« on: September 10, 2007, 11:35:52 AM »
You know for a Kappa you are not so bad.
I was actually going to address what you(burning sands) brought up in another thread, but no big deal.
I find it puzzling the energy devoted to race based AA. Take this into consideration. Of the top 14 law schools, better yet make it top 20, URM make up on average 10-15%. Blacks specifically make up on avg 5-9% and Hispanics typically make up half that. All these schools publish their median LSAT and GPA ranges 25-75%. Lets assume each and every URM is in under the 25% threshold statistically in terms of LSAT and GPA. This still leaves at least 10% of the student body admitted with numbers below the median. The question I raise to those who hold a position opposing AA is who makes up this magical 10%.
Hint: It sure as hell isn't Asians.
The situation above relies on the ridiculous assumption that no URM is qualified, yet 10% of the student body has numbers below the median. Consider that. I don't think it would be far-fetched to assume this 10% might come from very priveledged and well connect backgrounds, but what do I know.
Please resume contemplating your navel
Look, the point is that most schools would like to have as many minority students as they can get. Too often that number settles around 10-20%; less so for black students.
If the top schools admitted strictly by numbers, minority (and especially black) representation would probably be down to 5-10%, again with even fewer blacks.
So to meet the desired goal of minority students top law schools have to pull from the best of the minority applicant pool - this means reaching down further into the pool (by the numbers).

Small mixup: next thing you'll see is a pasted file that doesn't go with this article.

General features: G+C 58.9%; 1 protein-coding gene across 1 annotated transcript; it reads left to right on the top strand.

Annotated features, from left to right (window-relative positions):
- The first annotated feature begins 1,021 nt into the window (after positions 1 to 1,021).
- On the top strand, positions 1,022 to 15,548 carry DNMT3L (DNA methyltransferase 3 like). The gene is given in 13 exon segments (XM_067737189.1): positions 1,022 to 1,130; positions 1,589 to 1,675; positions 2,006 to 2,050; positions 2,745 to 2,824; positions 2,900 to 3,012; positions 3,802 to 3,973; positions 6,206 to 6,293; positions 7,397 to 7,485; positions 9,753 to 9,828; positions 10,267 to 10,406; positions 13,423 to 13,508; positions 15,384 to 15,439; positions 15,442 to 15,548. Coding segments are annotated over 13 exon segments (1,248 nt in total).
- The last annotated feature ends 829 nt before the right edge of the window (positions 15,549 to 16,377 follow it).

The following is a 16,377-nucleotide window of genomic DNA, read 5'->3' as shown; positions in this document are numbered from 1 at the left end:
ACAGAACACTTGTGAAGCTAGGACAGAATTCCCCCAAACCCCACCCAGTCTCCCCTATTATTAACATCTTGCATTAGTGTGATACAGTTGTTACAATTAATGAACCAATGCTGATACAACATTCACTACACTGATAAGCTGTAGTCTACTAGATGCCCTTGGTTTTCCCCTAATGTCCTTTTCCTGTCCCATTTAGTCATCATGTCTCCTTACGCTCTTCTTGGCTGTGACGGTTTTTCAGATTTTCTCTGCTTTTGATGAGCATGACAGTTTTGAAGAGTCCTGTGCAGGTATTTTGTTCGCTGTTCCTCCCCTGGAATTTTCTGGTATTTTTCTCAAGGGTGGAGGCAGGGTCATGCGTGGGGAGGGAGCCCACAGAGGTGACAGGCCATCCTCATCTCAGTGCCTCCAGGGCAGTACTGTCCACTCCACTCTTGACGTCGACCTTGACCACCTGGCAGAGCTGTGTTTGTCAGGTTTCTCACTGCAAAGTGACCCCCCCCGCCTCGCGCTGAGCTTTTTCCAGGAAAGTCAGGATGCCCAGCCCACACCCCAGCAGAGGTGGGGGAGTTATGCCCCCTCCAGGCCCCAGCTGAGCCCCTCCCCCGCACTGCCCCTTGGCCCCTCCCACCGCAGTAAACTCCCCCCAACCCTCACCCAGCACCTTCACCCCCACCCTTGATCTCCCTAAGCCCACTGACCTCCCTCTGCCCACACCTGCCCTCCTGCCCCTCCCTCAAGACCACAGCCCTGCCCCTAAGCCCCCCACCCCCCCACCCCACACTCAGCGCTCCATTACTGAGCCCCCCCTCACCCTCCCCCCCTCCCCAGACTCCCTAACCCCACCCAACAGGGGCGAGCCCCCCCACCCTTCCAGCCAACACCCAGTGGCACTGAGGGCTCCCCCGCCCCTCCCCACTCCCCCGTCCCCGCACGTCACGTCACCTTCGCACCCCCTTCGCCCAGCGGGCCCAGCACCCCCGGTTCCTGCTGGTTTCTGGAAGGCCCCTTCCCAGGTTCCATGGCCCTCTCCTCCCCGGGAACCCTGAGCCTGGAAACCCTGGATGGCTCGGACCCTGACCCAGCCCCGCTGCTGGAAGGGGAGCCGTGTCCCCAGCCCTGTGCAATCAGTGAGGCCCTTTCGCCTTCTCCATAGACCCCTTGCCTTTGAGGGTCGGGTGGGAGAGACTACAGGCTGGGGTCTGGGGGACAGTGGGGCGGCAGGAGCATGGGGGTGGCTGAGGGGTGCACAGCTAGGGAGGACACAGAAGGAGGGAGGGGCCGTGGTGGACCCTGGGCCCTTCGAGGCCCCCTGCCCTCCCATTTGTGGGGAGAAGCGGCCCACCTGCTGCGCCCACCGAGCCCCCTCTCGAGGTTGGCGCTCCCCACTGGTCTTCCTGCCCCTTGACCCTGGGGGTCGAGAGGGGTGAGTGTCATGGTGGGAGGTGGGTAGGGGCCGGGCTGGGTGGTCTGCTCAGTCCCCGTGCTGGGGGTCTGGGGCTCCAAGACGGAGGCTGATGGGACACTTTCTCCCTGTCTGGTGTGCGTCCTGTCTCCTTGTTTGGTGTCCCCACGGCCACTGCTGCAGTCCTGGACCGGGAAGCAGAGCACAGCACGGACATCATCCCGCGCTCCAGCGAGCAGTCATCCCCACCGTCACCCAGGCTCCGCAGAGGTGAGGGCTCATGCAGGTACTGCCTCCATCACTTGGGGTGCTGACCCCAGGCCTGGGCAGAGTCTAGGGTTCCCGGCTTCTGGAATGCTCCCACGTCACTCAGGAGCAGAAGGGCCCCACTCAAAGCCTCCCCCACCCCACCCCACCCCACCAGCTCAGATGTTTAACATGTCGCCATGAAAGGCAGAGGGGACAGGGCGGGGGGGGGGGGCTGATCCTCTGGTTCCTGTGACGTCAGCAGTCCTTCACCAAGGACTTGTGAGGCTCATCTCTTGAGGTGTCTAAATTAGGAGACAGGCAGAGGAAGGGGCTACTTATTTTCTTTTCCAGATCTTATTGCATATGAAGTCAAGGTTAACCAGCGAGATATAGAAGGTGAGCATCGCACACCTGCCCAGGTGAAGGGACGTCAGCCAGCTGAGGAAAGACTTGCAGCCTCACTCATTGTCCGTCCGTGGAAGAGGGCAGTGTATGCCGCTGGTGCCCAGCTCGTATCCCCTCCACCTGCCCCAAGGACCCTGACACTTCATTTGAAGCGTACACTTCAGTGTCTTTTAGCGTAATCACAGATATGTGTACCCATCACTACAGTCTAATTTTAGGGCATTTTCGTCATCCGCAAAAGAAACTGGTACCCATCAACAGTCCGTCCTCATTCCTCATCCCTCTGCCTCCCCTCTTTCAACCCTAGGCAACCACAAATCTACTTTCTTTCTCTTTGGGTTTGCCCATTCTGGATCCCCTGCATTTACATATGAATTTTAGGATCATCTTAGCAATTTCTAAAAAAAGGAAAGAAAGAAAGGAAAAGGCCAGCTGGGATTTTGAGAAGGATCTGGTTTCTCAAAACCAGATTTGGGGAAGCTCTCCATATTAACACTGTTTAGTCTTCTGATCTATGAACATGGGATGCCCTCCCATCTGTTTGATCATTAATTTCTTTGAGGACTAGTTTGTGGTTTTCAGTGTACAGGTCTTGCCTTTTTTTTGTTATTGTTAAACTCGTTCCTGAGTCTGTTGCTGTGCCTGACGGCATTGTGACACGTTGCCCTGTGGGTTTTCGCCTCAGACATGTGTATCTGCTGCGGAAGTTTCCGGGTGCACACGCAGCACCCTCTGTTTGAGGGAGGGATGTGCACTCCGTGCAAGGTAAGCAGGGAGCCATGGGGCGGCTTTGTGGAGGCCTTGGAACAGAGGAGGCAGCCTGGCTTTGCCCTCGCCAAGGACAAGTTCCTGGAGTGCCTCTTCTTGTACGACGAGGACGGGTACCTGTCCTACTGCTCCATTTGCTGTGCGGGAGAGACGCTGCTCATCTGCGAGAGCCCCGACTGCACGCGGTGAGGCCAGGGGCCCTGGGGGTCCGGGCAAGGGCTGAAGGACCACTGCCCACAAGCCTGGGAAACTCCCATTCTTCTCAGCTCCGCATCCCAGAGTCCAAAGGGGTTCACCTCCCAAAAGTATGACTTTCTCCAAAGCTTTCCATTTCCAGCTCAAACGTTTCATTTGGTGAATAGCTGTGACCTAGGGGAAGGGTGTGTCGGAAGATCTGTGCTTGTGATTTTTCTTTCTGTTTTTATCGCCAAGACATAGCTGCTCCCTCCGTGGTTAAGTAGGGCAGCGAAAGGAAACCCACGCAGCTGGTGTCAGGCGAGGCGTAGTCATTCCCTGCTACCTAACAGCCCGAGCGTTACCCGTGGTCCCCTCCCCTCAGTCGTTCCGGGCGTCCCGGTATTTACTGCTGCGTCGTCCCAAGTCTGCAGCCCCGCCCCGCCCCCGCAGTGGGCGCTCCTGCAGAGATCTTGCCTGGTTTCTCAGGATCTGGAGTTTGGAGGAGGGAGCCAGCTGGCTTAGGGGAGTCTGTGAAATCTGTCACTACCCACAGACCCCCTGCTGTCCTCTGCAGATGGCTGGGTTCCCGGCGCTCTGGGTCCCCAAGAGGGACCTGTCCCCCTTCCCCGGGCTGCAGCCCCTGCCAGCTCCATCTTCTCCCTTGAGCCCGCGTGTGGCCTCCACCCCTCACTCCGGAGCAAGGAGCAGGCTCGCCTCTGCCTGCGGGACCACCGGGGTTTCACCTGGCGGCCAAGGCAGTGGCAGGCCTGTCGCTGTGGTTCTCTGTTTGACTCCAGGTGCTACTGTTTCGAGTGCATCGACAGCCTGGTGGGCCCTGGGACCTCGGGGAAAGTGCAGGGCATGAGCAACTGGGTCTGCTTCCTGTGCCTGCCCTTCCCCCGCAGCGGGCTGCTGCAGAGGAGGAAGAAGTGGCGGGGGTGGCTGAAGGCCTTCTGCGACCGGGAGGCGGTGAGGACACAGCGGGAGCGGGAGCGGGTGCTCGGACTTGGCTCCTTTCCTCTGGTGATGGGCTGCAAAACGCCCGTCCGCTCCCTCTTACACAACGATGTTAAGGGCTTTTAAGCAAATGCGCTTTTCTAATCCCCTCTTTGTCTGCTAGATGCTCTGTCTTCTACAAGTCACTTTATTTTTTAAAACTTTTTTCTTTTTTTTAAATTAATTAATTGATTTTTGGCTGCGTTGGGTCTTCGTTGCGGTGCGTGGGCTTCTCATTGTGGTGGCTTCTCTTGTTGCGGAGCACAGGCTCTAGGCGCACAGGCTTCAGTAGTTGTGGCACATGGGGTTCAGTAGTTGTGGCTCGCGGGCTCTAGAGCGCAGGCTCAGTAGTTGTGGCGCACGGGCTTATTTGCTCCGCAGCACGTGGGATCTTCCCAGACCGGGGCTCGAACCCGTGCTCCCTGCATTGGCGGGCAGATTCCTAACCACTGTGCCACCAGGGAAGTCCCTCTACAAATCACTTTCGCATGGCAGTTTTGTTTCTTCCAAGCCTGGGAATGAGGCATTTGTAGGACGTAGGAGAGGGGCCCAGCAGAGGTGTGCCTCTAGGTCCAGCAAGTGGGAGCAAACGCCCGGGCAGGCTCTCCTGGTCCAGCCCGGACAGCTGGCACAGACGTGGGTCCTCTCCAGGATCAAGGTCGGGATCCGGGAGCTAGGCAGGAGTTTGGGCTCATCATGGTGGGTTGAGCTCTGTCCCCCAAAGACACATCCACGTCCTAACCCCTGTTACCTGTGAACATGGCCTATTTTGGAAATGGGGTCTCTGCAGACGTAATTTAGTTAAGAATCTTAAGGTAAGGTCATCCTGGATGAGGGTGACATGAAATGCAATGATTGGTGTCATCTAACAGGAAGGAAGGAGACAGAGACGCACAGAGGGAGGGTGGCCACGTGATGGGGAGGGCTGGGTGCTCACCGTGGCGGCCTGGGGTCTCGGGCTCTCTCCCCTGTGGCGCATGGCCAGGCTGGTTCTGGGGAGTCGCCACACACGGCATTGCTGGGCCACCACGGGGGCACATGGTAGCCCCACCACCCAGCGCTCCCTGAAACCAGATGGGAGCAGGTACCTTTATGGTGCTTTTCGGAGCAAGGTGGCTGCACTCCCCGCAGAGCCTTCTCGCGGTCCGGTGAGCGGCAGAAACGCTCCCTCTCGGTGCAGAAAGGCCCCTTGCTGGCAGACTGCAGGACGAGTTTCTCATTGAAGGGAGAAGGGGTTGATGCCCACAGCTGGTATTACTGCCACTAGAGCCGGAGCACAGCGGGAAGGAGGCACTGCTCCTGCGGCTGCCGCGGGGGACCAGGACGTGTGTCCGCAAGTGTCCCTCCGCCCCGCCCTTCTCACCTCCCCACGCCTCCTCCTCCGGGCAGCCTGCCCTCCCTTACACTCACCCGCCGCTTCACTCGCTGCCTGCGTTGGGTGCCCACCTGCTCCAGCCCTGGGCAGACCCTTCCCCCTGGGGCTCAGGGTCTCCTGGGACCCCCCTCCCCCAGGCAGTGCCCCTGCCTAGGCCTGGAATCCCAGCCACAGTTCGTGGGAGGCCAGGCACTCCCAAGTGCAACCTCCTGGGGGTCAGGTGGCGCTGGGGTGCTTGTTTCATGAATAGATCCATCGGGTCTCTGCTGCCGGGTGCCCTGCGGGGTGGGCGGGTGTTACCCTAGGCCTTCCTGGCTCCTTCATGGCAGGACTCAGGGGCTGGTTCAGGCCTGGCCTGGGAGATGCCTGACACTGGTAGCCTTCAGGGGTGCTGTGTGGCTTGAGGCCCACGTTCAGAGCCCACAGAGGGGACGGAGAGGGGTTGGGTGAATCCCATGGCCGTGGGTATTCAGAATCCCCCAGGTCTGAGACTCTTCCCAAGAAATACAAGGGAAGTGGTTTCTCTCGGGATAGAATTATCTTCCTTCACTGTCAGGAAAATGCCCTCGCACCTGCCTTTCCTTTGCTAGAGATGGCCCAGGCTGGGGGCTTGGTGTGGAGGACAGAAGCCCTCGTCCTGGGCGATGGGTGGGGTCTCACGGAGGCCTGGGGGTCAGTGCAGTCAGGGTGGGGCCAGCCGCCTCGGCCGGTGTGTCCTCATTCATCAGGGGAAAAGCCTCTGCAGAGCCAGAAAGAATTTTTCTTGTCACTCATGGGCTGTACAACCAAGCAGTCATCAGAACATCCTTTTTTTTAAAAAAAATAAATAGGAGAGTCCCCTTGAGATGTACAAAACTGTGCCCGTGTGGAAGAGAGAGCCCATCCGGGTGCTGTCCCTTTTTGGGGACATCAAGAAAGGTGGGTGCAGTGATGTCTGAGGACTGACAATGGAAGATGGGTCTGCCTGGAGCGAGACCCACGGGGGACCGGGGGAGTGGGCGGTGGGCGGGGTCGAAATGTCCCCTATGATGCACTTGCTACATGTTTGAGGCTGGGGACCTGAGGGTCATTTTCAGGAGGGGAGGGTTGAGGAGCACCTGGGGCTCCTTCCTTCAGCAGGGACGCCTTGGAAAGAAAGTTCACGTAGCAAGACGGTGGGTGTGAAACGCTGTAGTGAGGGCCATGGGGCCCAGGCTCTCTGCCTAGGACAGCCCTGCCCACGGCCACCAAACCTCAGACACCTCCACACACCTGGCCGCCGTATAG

It's not a hard concept, and frankly I don't see what's so controversial.
What should be controversial is not that schools reach further down into a minority applicant pool, but WHY are minorities scoring worse on these standardized tests.
It seems to me there are three scenarios:
1) Minorities are just less intelligent: this seems to be the position that many of those in this (and other) threads are hinting at, but are too female private part to come out and say.
2) There is something inherently racist in these exams which cause minorities to score less
3) There is a deeper cultural/environmental problem that is by and large affecting minority races far more so than white and asian students - this is something that more than likely begins at birth and continues throughout a person's educational experiences.
Now, I think most sane people would lean towards #3. Which means we have deep systematic problems that are generations away from noticing any progress. We need to work on this, for sure, but WE NEED RESULTS NOW. We can't let entire generations of otherwise qualified students keep slipping through the cracks.
As it has been stated many times before, AA is simply a band-aid until the larger problem is fixed.